The Common Table Element (CTE) is essentially a named subquery.

Because they are named, we are able to reference them like a table. As such they can be used in conjunction with all DML: SELECT, UPDATE, and DELETE. And of course, they can be used in joins.

Under certain circumstances, they can even be used to reference themselves, recursively.

However, there are some important caveats. They are more transient than temp tables! That is, they exist only within the scope of the execution.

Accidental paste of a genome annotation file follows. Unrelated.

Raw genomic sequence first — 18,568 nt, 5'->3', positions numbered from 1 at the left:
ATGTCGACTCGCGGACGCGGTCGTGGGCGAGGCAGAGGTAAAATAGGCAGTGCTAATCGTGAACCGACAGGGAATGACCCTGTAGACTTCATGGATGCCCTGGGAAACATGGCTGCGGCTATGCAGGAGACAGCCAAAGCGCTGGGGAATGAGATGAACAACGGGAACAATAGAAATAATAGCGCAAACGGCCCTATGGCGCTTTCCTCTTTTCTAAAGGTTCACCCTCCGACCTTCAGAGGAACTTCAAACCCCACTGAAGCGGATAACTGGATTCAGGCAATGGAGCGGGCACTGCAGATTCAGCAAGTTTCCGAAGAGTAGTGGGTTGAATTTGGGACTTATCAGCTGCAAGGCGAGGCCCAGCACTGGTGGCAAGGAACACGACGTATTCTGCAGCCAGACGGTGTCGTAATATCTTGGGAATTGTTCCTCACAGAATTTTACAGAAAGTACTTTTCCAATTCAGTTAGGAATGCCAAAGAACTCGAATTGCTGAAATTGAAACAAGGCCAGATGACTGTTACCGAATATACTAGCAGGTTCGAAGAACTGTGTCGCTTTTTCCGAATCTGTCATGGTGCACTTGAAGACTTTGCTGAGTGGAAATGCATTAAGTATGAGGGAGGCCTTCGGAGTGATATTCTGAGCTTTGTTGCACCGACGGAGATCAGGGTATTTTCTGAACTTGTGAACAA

### Pseudocode

The basic pseudocode using SELECT is as follows:

WITH <cteName> AS (
<subquery goes here>
)
SELECT
*
FROM <cteName>;


### Scope

You cannot refer to the CTE from a separate query. Attempting to run the second query in the example below will return an error.

WITH cte AS (
<subquery>
)
SELECT * FROM cte;

--Separate query
SELECT * FROM cte;


### Chaining CTEs

You can use multiple CTEs in a linear fashion for when sequencing is important. For instance you might be applying a sequence of transformations to your dataset. Or you might wish to generate a subset before joining for speed.

WITH cte1 AS (
<initial subquery>
)
,    cte2 AS (
SELECT * FROM cte1
)
SELECT * FROM cte2